Harrison’s Wood, Sprowston – Pathway Management

Thursday 18th December 2015

I suppose that this blog should have been posted before my previous one (dated 4th December) as that one was meant to be my last and a summary of our year.  However, today is our first visit to a new site for the ‘Fringe’, so I could not pass-up the chance of being there on the day.

This new site for us is a woodland setting on the northern side of Norwich. ‘’Harrison’s Wood’’ is a mature and tranquil woodland which falls within Sprowston Town Council’s management control and we are here today carrying out work on their behalf.

The wood itself covers an area of approx. 27 hectares (almost 67 acres) of mixed evergreen and broadleaf trees. The name ‘’Harrison’s Wood’’ is a recently adopted name, given to it by Sprowston Town Council and is an amalgamation of areas which have been known as – ‘Harrison’s Plantation’, ‘The Beck‘, and ‘Boar Plantation’. The council chose the name to commemorate the connection with the Harrison family who had owned a local Post Mill (which burned down in March 1933) and is represented in the town’s logo.

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Installing posts and waymarkers for a circular walk around Harrison’s Wood.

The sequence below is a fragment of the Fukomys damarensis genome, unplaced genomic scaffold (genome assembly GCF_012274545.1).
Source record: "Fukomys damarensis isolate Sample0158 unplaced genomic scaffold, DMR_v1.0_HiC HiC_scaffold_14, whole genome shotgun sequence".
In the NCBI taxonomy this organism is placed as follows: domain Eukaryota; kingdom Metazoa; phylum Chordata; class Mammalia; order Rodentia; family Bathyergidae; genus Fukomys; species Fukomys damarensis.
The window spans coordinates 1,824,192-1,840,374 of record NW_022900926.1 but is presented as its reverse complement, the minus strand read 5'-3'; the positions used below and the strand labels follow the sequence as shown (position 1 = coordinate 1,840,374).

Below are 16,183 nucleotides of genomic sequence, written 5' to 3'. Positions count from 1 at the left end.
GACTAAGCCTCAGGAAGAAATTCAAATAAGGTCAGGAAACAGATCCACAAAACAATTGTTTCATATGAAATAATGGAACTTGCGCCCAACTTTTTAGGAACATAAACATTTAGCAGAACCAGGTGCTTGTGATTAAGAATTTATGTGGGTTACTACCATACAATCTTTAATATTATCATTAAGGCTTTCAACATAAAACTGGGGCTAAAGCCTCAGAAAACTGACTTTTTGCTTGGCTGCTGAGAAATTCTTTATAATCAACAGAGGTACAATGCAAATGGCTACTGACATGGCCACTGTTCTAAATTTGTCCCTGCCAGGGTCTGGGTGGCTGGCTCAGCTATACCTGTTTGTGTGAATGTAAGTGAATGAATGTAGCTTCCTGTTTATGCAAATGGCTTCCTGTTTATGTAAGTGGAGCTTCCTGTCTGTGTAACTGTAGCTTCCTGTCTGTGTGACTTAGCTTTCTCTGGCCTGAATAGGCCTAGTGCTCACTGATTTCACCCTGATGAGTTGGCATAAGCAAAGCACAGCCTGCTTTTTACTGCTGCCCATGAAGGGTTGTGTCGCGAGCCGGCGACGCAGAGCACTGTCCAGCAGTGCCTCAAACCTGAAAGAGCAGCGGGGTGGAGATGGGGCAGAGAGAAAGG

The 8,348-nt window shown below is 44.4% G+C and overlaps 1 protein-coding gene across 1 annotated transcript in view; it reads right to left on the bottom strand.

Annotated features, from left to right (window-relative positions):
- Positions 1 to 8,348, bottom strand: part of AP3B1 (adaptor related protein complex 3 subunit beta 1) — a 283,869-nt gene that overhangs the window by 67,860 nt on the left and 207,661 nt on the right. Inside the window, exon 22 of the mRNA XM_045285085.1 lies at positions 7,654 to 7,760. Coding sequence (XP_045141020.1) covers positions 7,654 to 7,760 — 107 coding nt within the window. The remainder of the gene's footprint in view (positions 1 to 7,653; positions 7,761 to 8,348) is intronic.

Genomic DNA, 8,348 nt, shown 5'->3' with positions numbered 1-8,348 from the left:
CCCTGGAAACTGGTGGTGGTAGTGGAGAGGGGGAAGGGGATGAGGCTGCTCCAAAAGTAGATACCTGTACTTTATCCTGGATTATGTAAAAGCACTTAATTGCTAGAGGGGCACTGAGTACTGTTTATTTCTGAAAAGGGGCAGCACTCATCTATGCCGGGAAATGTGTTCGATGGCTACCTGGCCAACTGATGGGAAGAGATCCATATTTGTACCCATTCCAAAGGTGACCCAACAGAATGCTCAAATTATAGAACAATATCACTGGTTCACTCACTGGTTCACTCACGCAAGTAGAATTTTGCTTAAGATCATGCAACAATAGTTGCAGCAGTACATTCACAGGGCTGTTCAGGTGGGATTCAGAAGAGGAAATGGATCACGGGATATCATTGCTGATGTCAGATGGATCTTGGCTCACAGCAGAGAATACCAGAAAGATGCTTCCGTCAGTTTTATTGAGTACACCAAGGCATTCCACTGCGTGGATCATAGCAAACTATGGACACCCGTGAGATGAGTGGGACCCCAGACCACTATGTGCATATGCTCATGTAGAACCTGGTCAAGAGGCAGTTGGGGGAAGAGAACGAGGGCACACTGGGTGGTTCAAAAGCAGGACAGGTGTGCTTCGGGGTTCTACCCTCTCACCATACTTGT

The land was once part of a much larger Mousehold Heath which stretched out as far as Salhouse and Rackheath. By the late 19th century the majority of the site had been cultivated or was being managed for timber production.

The wood was, in the past, owned by the Gurney family and from the early 20th century managed for timber production. This has resulted in a great diversity of tree species and age structure with continuous woodland cover.  The long term aim is to continue active management by selective thinning and new planting which will create open glades, heathland and wetland habitats.

The task we were undertaking today was to put up ‘way markers’ (sign posts) to mark the safe paths around the site. These ‘Rides’ as they were called in the past, follow the course of old tracks used by the woodmen who, in the past, managed the sites for timber production. In preparation for the site being open to the public, two new entrances are being constructed with road crossings, one on Salhouse Road and the other on Blue Boar Lane opposite the ‘Cottage Plantation’ car park. Our signage was installed to lead from these two entrances to help guide walkers through the woodland.

Cup of tea time
Getting down to the real business of tea drinking and flapjack eating.

This wasn’t a huge assignment for the day, so with eight volunteers working we soon had the task completed, which left plenty of time for tea and to sample Chris’s excellent flap jack. Not everybody had a piece, so as there were some left over, I had more than one piece (so that Chris didn’t have to carry it all home with him).

There is a lot of management work to do on this site, so I hope we will be back here again in 2016 to help look after (and enjoy) this ‘Greaaaaat’ (as Tony the Tiger would have said) wood.

Written by Alan Rae Norwich Fringe Project volunteer